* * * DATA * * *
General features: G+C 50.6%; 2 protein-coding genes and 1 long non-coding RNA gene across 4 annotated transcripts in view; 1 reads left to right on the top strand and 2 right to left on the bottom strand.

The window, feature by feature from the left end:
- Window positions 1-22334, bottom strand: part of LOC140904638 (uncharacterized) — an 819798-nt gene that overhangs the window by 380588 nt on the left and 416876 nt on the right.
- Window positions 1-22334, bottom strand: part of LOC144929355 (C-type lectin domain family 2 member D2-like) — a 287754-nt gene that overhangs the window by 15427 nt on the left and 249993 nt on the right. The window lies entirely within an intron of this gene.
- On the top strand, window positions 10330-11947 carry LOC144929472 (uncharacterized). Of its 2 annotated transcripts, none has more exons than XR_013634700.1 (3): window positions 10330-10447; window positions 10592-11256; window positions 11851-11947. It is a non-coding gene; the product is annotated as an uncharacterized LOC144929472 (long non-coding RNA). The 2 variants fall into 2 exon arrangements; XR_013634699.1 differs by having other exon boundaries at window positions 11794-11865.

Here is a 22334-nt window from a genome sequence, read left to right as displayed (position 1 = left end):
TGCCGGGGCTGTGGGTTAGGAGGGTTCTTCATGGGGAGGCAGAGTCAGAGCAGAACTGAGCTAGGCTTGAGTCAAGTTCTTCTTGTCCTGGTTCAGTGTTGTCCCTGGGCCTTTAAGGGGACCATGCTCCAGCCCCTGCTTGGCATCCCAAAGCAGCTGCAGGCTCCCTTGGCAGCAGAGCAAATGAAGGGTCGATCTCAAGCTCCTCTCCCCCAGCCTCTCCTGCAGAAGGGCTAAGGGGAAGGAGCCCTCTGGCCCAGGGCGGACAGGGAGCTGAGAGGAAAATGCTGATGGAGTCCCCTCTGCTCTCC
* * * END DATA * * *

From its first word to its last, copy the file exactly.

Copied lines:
General features: G+C 50.6%; 2 protein-coding genes and 1 long non-coding RNA gene across 4 annotated transcripts in view; 1 reads left to right on the top strand and 2 right to left on the bottom strand.

The window, feature by feature from the left end:
- Window positions 1-22334, bottom strand: part of LOC140904638 (uncharacterized) — an 819798-nt gene that overhangs the window by 380588 nt on the left and 416876 nt on the right.
- Window positions 1-22334, bottom strand: part of LOC144929355 (C-type lectin domain family 2 member D2-like) — a 287754-nt gene that overhangs the window by 15427 nt on the left and 249993 nt on the right. The window lies entirely within an intron of this gene.
- On the top strand, window positions 10330-11947 carry LOC144929472 (uncharacterized). Of its 2 annotated transcripts, none has more exons than XR_013634700.1 (3): window positions 10330-10447; window positions 10592-11256; window positions 11851-11947. It is a non-coding gene; the product is annotated as an uncharacterized LOC144929472 (long non-coding RNA). The 2 variants fall into 2 exon arrangements; XR_013634699.1 differs by having other exon boundaries at window positions 11794-11865.

Here is a 22334-nt window from a genome sequence, read left to right as displayed (position 1 = left end):
TGCCGGGGCTGTGGGTTAGGAGGGTTCTTCATGGGGAGGCAGAGTCAGAGCAGAACTGAGCTAGGCTTGAGTCAAGTTCTTCTTGTCCTGGTTCAGTGTTGTCCCTGGGCCTTTAAGGGGACCATGCTCCAGCCCCTGCTTGGCATCCCAAAGCAGCTGCAGGCTCCCTTGGCAGCAGAGCAAATGAAGGGTCGATCTCAAGCTCCTCTCCCCCAGCCTCTCCTGCAGAAGGGCTAAGGGGAAGGAGCCCTCTGGCCCAGGGCGGACAGGGAGCTGAGAGGAAAATGCTGATGGAGTCCCCTCTGCTCTCC